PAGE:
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Things to know for getting your down payment together.

Posted on Mar 16, 2021 by Earl Raatz


Most Canadians aren't used to saving up for things.

Virtually anyone can get a credit card these days and we rarely save up for big purchases anymore. Of course coming up with at least 5% percent of the cost of your new home might be an exception which is what the Canadian rules insist on.  Most first time buyers will need to come up with at least $10,000, and generally more to obtain the home of their dreams!

The best option is to have 20 percent for the down payment. This practically ensures that you’ll qualify for the home you want and you won’t have to pay for mortgage insurance which will add to the cost. Plus there are also a few advantages of using the builders lender of choice that 's worth investigating.

We know this is a lot of money to save up. The positive side is that there are ways to borrow money for that down payment, you just need to decide if this is the right option for you.


Does borrowing money effect

getting a mortgage? 

What ever avenue you use to borrow the money, you'll increase your debt load in the end. You’ll have to make a monthly payment on that loan as well as making your mortgage payment.


Actually, this will decreases the amount of money that you can borrow for your new home. 

The bank decides how much money they can lend you, based on how much debt you pay each month. Each lender might use a different formula, but a general rule of thumb is that they’ll want your total monthly debt payments – including your mortgage payment – to be less than 30 or 40 percent of your monthly income. Lenders will decrease the amount they’ll allow you to borrow by the amount you have to pay back for your loan.

For example, a personal bank loan might be a way to acquire your down payment, but only if it doesn't negatively impact your credit score. Talking to a mortgage professional to get an affirmative answer is the smart approach, as banks will examine your financial situation to ensure that you are capable of handling any additional debt load, especially if you’re planning to take out a mortgage for a home purchase, on top of the personal loan. However, this personal loan will affect how much you are allowed to borrow for your mortgage.

For instance, let’s say that if you had the full down payment, the bank would allow you a mortgage that had a $2,000 monthly payment. If you need to borrow the down payment, though, and the payment on that down payment loan is $200 each month, the bank will then only approve you for a mortgage that has a $1,800 monthly payment.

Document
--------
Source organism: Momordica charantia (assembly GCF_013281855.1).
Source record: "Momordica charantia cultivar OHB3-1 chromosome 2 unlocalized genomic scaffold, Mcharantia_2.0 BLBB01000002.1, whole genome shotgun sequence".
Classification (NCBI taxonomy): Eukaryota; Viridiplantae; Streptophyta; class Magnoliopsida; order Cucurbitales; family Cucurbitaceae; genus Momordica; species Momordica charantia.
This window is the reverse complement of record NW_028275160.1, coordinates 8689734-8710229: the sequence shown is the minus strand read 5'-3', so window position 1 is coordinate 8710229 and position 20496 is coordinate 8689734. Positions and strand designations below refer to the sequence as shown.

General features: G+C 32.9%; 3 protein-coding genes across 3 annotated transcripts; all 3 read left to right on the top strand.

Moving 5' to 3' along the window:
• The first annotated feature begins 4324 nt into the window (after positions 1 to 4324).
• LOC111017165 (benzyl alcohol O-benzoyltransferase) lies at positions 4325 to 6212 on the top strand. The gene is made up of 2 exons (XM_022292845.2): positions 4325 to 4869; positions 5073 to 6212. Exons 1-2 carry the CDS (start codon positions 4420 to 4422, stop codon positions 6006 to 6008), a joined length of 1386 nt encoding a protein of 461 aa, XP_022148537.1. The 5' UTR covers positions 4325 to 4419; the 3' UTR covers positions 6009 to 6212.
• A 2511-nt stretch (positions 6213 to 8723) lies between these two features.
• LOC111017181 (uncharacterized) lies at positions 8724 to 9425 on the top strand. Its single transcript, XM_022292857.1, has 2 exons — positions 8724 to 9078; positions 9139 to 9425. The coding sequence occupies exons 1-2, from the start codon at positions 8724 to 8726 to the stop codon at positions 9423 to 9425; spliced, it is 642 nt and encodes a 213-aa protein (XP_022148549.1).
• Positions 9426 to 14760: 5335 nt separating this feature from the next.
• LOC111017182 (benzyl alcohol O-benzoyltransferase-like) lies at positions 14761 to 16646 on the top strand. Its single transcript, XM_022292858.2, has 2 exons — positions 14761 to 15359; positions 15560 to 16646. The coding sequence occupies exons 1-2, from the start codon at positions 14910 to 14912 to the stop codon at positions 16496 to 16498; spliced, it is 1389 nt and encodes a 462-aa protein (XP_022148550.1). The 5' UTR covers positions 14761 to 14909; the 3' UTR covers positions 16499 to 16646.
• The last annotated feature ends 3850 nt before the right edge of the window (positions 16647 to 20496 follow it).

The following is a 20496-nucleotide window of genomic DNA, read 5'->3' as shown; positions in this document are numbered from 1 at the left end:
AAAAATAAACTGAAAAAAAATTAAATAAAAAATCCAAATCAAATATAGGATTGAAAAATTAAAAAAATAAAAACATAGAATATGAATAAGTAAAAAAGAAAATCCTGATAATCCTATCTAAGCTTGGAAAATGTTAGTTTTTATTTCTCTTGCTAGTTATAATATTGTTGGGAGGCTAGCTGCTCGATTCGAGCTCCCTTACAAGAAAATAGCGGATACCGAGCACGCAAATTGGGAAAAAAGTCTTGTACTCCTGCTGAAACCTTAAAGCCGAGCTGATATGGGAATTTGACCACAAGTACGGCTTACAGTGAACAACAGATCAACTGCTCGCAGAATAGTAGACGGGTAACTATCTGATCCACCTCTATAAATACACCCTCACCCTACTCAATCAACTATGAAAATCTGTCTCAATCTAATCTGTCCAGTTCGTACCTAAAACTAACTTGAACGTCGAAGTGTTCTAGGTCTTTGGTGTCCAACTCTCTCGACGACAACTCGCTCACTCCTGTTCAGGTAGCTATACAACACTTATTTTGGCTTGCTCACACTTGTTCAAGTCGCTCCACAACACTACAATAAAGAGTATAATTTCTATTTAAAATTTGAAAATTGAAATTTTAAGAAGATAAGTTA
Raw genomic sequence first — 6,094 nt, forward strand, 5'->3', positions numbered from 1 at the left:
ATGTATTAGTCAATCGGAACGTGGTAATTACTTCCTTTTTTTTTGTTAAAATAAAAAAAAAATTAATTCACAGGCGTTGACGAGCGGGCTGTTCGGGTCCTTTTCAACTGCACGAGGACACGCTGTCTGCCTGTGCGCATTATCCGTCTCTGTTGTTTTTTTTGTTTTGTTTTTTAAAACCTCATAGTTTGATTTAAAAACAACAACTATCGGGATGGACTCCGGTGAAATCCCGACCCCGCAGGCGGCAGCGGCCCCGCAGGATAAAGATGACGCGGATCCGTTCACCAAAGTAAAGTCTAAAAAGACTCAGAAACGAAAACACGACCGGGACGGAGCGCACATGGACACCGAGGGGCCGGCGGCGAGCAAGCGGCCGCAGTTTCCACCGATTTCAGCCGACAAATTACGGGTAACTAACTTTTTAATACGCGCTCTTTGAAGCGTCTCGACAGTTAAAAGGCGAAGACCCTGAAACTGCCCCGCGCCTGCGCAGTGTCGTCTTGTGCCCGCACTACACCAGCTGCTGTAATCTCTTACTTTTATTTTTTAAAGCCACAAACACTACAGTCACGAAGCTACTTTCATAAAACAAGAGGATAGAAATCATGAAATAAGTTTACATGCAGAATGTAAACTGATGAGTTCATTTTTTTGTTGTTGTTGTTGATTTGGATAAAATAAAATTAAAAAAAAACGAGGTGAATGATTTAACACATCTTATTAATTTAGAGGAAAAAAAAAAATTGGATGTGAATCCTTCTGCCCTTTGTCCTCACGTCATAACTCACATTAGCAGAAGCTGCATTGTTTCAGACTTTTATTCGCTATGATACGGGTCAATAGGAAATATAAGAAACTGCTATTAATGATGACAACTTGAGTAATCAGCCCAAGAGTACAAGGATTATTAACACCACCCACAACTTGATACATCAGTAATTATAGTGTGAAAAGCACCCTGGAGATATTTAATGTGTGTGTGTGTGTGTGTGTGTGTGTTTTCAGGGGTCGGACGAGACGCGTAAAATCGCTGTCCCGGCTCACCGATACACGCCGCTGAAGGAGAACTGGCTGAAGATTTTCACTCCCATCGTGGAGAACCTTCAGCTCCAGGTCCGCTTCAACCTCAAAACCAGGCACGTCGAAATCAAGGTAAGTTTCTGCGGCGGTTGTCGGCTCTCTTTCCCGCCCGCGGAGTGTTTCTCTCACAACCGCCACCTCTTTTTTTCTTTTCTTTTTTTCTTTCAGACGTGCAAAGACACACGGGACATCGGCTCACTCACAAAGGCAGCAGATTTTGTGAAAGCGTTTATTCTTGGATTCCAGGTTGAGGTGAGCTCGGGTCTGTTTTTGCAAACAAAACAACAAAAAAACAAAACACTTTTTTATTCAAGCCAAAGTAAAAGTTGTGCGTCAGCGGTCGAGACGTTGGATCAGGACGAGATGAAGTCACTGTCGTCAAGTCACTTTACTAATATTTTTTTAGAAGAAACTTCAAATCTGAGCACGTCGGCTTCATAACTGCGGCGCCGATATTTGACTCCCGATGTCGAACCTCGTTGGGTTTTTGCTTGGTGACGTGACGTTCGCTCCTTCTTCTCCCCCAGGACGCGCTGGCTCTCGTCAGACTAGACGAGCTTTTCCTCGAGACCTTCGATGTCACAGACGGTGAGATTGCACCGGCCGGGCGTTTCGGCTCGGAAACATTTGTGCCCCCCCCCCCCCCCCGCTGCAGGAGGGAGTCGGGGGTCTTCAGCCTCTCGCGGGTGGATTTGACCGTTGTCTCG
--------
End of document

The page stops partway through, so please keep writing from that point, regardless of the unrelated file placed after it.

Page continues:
Lines of Credit or a Home Equity Loans

Homeowners who are thinking of upgrading or downsizing using a home equity loan or line of credit will be happy to know this is a viable option.

As it usually it takes several months for a home to be built, you’ll have to make monthly payments on the loan until you pay it off. In addition, you'll be able to continue to live in your current house while you wait for possession day and the process is fairly easy. 

However, most people simply pay the full amount of the loan off after they sell their home. This means that you won’t have the additional loan payments once you move into your new home.


Unsecured Credit SourcesGettyImages-1159038950

You might wonder about taking out an unsecured loan such as a personal loan from the bank or getting a cash advance through your credit card. Actually these type of loans often come with high-interest rates and you'll need to have a very high credit score to even qualify. Don't be shocked if the lender asks how you plan on spending the money, and you may be denied if they find out you’re going to use it as a down payment on a home.

It's just not a wise idea to take out an unsecured loan to pay for your down payment unless you’re expecting an annual bonus or inheritance in a few months but want get a great deal on a new home now. Considering the risks, it might be smarter to just wait.


Can You Borrow From Your RRSP?

Yes this is an option! First-time home buyers can access the equity the way that current homeowners can, but there’s a great option through Canada’s Home Buyers’ Plan. Through this program, the government allows you to borrow up to $35,000 from your registered retirement savings plan (RRSP). Married couples would then have access to up to $70,000 if each partner borrows the maximum amount.

A bonus for utilizing this plan is that you don’t have to start making payments on the loan until the second year after you borrow the money. The loan must be paid back within a 15 years period but it’s tax-free. Of course you can pay it back sooner which is always the best option.

Saving up $200 here - $500 there does feel like it takes forever and it can be disheartening.  It's hard to miss out on home ownership versus paying rent which only pays off someone else's mortgage and builds their equity. Borrowing a down payment is a great option for some buyers, but it’s important to examine all of the advantages and disadvantages before you make a decision.



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